Porto Caves, Portugal

Portugal is Bridget’s 52nd country and largely new to me. The drive down to Porto from Vigo was short but interesting. Lots of tree covered mountains, but unfortunately speckled with forest fires. Conditions are seriously dry and there are notices everywhere warning people to take care, but still the fires occur.

Arriving in the city of Porto, not Oporto as inaccurately entitled by the British, I was struck by the wide avenues, plentiful statues and unfortunately the disrepair of many buildings. Once again, the financial crisis is evident although some regeneration is under way in Porto.

My priorities were set and I visited the Port wine producers as soon as I had checked into a hotel. As the world centre for the production of port all the big names are here and all have visitor centres. I was recommended to choose Sandeman as the first which I did and was fascinated by the production process. However the disposal methods were far more fun. I was relieved to be told that once a bottle was opened it should be emptied within 24 hours. I have yet to find a bottle to last that long. I couldn’t help noting however, that they did not mention at any stage the ‘bad head’ effect of the product.

Although set on a path to discover all of Porto’s history I fell into disruptive company during the first evening and never really recovered. Two charming young ladies, Jenny from Toronto and Barbara from Berne, shared a drink, or two, over dinner at an Italian restaurant and that was the end of my strictly tourist exploration of Porto.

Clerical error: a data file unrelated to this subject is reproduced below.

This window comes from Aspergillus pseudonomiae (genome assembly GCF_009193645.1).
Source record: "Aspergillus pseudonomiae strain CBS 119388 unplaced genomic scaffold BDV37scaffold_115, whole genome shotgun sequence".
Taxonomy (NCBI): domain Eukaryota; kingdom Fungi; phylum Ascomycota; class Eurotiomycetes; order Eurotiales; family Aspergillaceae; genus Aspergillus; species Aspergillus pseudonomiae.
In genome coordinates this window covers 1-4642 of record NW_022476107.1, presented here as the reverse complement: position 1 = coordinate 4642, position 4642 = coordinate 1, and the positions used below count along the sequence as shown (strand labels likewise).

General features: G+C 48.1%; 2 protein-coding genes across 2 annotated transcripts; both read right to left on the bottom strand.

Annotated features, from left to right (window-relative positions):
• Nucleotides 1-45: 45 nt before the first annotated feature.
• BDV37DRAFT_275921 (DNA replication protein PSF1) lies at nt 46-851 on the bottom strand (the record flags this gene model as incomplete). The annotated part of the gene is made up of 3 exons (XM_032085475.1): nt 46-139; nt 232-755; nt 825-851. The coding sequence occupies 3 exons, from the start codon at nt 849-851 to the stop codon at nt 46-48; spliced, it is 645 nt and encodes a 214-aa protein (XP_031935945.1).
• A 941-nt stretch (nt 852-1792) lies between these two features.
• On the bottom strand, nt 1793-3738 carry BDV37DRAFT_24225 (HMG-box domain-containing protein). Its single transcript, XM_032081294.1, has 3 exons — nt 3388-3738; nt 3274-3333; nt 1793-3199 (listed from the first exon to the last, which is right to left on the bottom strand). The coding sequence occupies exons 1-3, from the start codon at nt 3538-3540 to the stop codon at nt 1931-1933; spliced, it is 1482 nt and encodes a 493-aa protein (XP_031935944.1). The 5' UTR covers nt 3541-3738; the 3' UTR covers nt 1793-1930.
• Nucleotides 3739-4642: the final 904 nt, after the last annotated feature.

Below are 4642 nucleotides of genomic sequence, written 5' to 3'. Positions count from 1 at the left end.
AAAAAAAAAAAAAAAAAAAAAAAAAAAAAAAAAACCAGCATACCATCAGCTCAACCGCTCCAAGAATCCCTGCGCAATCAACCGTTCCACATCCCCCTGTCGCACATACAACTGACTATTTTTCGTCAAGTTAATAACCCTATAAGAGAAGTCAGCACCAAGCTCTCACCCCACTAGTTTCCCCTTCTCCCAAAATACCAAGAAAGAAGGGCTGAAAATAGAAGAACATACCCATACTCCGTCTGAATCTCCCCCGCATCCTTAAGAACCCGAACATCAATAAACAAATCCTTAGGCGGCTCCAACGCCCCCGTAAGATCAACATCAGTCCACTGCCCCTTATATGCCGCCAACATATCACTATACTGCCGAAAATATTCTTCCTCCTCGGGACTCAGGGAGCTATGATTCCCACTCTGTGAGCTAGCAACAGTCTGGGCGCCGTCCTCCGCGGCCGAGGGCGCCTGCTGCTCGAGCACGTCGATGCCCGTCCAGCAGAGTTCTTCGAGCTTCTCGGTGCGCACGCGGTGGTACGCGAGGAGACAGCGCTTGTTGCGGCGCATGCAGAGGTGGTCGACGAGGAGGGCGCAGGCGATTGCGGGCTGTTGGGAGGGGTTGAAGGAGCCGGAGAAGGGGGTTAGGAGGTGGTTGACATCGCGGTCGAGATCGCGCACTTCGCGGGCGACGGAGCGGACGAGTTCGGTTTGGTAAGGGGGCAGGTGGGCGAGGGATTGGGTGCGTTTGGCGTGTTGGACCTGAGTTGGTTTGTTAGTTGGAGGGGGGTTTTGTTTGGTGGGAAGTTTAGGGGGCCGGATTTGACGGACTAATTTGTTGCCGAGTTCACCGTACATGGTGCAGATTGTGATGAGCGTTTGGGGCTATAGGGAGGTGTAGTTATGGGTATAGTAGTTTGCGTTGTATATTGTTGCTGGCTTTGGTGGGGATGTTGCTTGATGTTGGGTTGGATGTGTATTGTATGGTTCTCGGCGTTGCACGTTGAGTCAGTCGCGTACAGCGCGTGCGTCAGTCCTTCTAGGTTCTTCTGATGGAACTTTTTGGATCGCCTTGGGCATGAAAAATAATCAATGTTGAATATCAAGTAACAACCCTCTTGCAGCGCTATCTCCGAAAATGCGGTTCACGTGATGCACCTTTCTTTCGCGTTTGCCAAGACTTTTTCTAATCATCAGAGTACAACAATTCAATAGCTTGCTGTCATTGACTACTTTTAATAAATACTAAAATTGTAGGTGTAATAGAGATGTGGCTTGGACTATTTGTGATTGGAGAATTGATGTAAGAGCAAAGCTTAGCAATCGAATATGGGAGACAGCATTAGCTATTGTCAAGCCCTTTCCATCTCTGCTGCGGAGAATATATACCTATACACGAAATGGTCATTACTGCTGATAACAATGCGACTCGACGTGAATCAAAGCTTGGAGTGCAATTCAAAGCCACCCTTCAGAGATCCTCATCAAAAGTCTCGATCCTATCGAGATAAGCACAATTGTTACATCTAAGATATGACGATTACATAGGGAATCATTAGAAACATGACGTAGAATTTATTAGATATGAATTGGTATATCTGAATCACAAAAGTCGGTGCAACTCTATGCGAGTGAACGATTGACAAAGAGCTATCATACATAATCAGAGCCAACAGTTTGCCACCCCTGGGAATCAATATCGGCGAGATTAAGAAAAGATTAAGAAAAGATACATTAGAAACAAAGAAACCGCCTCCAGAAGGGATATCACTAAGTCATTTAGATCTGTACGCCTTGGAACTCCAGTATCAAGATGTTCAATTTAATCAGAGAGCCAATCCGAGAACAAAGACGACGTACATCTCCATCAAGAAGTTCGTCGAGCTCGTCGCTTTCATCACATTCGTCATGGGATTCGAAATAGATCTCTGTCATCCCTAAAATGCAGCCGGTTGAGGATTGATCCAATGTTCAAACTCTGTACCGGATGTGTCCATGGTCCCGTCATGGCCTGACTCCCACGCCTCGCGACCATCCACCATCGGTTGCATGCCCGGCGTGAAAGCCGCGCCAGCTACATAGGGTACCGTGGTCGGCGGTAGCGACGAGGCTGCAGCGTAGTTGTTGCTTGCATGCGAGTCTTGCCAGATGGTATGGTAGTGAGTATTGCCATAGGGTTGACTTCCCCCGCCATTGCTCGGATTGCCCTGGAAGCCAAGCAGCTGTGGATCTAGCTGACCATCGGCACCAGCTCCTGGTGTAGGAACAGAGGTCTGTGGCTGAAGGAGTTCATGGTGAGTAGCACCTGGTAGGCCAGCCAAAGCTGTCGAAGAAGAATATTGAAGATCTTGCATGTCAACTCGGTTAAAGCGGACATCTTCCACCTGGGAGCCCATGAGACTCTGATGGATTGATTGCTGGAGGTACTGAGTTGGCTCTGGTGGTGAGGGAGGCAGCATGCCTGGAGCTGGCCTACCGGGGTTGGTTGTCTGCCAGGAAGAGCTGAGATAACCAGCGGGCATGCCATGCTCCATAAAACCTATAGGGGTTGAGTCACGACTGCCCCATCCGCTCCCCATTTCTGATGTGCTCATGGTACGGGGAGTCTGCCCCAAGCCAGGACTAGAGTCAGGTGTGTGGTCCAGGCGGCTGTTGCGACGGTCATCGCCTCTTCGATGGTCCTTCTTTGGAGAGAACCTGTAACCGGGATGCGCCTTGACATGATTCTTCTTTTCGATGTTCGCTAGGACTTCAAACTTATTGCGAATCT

From Porto we drove down to Setubal, 30 kilometres south east of Lisbon. Although everyone has told me that Lisbon is a lovely city, and I believe that, I just couldn’t face another big city. We stayed overnight and then struck out for El Rompido, just across the Spanish border.

I have made the decision to take Bridget to the Canary Isles for winter. We are booked on a ferry from Cadiz to Gran Canaria leaving on Tuesday 10th September.

El Rompido is one of those purpose built sun and golf holiday resorts. Not my usual choice, but occasionally it’s good to have a change. Once again I have noticed the effect of the economic climate, this time on the big company clothing industry. It is obvious that the bikini manufacturers have run seriously low on stocks of material for production and this results in tiny bikini’s. The young ladies are obviously embarrassed by the situation but when that is all that is available…..

Personally, I think we should return to the all-woollen, single piece, neck to knee bathing costumes so popular when I was a youngster! Iran has the right idea with segregated bathing beaches; people are so much more relaxed.


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